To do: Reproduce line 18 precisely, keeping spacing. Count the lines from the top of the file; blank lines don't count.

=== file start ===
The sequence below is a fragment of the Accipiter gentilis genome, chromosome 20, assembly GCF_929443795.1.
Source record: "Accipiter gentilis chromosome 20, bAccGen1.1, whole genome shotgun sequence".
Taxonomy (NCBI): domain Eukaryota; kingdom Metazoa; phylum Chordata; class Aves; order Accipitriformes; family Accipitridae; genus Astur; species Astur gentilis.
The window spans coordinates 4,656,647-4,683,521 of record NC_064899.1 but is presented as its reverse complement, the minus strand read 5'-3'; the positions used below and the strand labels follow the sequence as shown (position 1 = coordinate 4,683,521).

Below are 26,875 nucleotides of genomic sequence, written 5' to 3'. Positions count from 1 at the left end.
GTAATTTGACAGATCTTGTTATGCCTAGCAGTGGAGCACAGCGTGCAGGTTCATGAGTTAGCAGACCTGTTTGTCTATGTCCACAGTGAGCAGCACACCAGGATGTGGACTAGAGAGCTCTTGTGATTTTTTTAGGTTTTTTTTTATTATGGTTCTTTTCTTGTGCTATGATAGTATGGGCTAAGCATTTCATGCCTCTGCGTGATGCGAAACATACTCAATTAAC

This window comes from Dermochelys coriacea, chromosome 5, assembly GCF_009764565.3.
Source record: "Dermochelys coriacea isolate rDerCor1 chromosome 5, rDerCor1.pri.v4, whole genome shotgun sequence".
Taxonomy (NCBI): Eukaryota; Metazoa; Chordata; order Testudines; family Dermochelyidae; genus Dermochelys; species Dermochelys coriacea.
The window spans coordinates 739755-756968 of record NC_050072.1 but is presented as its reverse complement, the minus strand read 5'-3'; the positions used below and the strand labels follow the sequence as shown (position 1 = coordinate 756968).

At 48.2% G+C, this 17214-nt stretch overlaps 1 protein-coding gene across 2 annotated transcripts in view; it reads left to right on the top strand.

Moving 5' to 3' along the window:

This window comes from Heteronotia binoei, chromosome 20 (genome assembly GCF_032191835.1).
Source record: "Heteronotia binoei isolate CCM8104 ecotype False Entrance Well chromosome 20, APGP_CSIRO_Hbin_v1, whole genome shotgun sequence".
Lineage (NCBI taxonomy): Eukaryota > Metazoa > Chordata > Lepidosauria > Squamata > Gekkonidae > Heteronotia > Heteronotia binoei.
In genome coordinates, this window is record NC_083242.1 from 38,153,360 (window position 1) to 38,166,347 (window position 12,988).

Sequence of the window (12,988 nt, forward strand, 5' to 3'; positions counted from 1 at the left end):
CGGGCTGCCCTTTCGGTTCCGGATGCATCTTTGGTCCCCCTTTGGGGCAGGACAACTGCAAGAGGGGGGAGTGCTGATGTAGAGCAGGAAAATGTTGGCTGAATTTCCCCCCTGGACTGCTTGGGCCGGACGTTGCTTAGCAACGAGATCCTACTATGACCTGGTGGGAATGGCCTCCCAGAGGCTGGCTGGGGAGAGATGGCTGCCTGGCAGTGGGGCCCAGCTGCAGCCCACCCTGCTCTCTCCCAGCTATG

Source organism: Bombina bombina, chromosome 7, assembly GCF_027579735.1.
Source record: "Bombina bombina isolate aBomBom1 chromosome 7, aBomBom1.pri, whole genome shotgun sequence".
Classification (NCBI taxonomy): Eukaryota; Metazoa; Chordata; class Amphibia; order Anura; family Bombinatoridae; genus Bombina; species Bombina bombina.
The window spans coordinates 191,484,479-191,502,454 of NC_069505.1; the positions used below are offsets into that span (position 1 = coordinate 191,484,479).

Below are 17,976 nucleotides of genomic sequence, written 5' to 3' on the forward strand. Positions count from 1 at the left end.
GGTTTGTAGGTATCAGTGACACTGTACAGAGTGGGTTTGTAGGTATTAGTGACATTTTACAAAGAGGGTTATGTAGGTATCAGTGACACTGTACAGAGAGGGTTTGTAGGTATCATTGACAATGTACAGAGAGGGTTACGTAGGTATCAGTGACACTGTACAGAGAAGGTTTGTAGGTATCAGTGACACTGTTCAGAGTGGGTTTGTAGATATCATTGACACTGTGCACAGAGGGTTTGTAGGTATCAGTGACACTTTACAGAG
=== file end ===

CGGGCTGCCCTTTCGGTTCCGGATGCATCTTTGGTCCCCCTTTGGGGCAGGACAACTGCAAGAGGGGGGAGTGCTGATGTAGAGCAGGAAAATGTTGGCTGAATTTCCCCCCTGGACTGCTTGGGCCGGACGTTGCTTAGCAACGAGATCCTACTATGACCTGGTGGGAATGGCCTCCCAGAGGCTGGCTGGGGAGAGATGGCTGCCTGGCAGTGGGGCCCAGCTGCAGCCCACCCTGCTCTCTCCCAGCTATG